In the coming years, Interior Architecture will be positioned at the very center of architectural design practice. As a proportion of all construction dollars spent, the last decade has seen “alterations” rise to new highs in the construction market. This is likely to continue as several demographic trends will lead to less new construction, with more market share devoted to renovating existing facilities. Beyond these trends, our future will be one that is characterized by increasing resource scarcity. In this future, the most appropriate solution to a design problem may not always be new construction but, instead, an inventive reimagining of current infrastructures. These impending transformations will require an opportunistic attitude and analytical skillset for future Interior Architecture practitioners. This essay looks at attitudes and skillsets for future Interior Architecture practice featuring strategies such as modularity, reconfigurability, designing for disassembly, planning to accommodate future renovations, and engaging future occupants by designing for ongoing personal customization.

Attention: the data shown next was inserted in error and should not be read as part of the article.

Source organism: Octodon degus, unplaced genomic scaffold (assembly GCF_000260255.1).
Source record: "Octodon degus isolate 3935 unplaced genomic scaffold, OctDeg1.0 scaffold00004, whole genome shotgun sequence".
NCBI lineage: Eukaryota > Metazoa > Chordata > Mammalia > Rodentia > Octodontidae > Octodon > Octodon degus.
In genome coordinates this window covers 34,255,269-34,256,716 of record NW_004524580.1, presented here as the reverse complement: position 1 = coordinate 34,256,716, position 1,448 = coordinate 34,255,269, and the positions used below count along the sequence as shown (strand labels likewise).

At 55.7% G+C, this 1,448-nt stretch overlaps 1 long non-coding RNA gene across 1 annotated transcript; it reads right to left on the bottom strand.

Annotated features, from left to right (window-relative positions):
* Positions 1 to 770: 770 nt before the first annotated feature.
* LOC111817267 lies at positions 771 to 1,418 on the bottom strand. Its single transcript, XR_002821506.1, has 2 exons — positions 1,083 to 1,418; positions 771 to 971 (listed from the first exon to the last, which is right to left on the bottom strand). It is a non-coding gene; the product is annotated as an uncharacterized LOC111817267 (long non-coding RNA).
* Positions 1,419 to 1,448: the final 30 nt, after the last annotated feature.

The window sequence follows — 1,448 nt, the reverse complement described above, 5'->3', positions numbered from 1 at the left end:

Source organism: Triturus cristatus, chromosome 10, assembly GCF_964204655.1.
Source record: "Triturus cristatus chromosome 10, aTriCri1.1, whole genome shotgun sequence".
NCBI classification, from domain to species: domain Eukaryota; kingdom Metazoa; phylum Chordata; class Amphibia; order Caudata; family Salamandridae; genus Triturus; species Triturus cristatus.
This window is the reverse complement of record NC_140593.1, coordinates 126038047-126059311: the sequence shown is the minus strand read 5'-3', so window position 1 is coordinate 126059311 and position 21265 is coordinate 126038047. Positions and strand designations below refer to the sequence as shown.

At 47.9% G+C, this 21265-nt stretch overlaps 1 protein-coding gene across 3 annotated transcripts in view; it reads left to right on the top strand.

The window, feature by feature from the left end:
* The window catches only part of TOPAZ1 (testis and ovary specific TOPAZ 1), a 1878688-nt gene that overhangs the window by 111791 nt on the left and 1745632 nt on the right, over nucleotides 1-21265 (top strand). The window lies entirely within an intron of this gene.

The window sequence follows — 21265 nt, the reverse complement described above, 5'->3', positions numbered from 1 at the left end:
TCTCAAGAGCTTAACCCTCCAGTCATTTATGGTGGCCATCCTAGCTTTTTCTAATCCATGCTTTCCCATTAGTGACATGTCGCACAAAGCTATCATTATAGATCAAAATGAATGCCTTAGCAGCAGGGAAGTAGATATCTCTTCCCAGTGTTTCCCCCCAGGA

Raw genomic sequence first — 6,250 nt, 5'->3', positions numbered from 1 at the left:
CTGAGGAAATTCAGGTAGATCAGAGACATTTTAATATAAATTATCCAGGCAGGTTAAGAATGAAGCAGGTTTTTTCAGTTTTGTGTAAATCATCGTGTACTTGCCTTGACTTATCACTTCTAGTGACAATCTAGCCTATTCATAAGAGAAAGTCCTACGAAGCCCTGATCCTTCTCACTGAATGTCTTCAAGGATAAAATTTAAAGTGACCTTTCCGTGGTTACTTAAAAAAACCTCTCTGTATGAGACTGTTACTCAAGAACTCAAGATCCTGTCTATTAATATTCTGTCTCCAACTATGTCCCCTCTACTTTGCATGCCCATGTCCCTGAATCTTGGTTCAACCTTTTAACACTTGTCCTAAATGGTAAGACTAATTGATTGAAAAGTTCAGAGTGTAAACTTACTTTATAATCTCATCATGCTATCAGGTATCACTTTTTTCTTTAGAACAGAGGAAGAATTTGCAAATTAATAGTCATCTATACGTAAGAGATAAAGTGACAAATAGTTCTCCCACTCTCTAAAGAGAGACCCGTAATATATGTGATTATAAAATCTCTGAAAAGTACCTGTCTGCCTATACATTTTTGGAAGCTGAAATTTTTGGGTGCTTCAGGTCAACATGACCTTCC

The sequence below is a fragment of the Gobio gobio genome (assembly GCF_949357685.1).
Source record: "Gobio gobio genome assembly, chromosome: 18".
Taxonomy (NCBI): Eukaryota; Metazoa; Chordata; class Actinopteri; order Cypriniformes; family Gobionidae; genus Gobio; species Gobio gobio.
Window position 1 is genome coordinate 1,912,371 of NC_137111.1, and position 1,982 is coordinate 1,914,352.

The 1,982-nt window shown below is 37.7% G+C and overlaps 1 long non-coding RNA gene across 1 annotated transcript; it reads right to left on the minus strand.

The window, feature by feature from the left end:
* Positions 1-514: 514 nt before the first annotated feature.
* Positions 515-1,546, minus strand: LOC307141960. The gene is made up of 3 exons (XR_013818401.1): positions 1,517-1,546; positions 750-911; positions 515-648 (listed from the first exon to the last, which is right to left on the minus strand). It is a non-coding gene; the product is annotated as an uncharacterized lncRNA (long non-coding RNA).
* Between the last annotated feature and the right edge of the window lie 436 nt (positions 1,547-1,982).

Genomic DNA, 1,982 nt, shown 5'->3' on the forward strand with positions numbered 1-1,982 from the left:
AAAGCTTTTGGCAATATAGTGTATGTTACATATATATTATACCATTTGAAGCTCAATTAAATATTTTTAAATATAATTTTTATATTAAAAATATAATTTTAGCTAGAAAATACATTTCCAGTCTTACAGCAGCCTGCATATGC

The Interior Architecture Theory Reader, Gregory Marinic, editor
Routledge Taylor & Francis